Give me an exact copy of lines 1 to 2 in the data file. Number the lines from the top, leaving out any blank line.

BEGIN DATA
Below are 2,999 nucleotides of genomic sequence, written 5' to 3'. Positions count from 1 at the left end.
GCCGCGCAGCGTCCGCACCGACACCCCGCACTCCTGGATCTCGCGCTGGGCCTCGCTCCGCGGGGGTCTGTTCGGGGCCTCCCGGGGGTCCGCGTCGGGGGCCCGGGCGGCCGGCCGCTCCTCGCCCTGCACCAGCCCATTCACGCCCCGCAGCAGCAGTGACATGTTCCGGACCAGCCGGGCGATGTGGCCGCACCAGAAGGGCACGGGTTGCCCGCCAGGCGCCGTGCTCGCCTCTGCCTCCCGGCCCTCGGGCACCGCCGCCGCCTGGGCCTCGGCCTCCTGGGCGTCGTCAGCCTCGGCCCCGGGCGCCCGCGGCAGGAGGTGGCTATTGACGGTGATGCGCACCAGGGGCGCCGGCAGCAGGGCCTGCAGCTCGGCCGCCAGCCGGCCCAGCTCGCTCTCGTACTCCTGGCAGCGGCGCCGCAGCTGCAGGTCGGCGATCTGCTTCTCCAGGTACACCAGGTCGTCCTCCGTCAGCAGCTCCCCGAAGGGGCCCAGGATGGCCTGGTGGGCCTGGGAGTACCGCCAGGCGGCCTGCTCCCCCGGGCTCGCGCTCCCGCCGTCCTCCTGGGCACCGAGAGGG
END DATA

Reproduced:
Below are 2,999 nucleotides of genomic sequence, written 5' to 3'. Positions count from 1 at the left end.
GCCGCGCAGCGTCCGCACCGACACCCCGCACTCCTGGATCTCGCGCTGGGCCTCGCTCCGCGGGGGTCTGTTCGGGGCCTCCCGGGGGTCCGCGTCGGGGGCCCGGGCGGCCGGCCGCTCCTCGCCCTGCACCAGCCCATTCACGCCCCGCAGCAGCAGTGACATGTTCCGGACCAGCCGGGCGATGTGGCCGCACCAGAAGGGCACGGGTTGCCCGCCAGGCGCCGTGCTCGCCTCTGCCTCCCGGCCCTCGGGCACCGCCGCCGCCTGGGCCTCGGCCTCCTGGGCGTCGTCAGCCTCGGCCCCGGGCGCCCGCGGCAGGAGGTGGCTATTGACGGTGATGCGCACCAGGGGCGCCGGCAGCAGGGCCTGCAGCTCGGCCGCCAGCCGGCCCAGCTCGCTCTCGTACTCCTGGCAGCGGCGCCGCAGCTGCAGGTCGGCGATCTGCTTCTCCAGGTACACCAGGTCGTCCTCCGTCAGCAGCTCCCCGAAGGGGCCCAGGATGGCCTGGTGGGCCTGGGAGTACCGCCAGGCGGCCTGCTCCCCCGGGCTCGCGCTCCCGCCGTCCTCCTGGGCACCGAGAGGG